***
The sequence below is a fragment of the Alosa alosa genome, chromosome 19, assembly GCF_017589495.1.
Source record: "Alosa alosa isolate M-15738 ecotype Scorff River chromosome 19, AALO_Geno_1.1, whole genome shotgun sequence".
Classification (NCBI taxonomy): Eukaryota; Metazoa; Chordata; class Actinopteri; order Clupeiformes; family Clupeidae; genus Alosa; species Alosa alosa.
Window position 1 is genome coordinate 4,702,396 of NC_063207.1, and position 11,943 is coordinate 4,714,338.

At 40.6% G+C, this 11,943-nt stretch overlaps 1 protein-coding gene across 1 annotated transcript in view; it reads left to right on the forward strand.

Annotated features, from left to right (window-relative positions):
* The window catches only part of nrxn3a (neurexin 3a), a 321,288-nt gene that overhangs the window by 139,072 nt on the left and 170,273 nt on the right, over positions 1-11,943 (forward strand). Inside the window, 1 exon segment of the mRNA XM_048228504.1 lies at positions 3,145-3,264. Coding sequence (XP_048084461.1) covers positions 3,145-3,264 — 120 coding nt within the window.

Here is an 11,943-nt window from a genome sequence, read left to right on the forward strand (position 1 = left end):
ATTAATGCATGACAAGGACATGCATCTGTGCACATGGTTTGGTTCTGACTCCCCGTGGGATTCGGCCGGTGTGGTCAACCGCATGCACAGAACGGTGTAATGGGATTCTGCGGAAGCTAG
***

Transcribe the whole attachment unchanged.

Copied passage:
The sequence below is a fragment of the Alosa alosa genome, chromosome 19, assembly GCF_017589495.1.
Source record: "Alosa alosa isolate M-15738 ecotype Scorff River chromosome 19, AALO_Geno_1.1, whole genome shotgun sequence".
Classification (NCBI taxonomy): Eukaryota; Metazoa; Chordata; class Actinopteri; order Clupeiformes; family Clupeidae; genus Alosa; species Alosa alosa.
Window position 1 is genome coordinate 4,702,396 of NC_063207.1, and position 11,943 is coordinate 4,714,338.

At 40.6% G+C, this 11,943-nt stretch overlaps 1 protein-coding gene across 1 annotated transcript in view; it reads left to right on the forward strand.

Annotated features, from left to right (window-relative positions):
* The window catches only part of nrxn3a (neurexin 3a), a 321,288-nt gene that overhangs the window by 139,072 nt on the left and 170,273 nt on the right, over positions 1-11,943 (forward strand). Inside the window, 1 exon segment of the mRNA XM_048228504.1 lies at positions 3,145-3,264. Coding sequence (XP_048084461.1) covers positions 3,145-3,264 — 120 coding nt within the window.

Here is an 11,943-nt window from a genome sequence, read left to right on the forward strand (position 1 = left end):
ATTAATGCATGACAAGGACATGCATCTGTGCACATGGTTTGGTTCTGACTCCCCGTGGGATTCGGCCGGTGTGGTCAACCGCATGCACAGAACGGTGTAATGGGATTCTGCGGAAGCTAG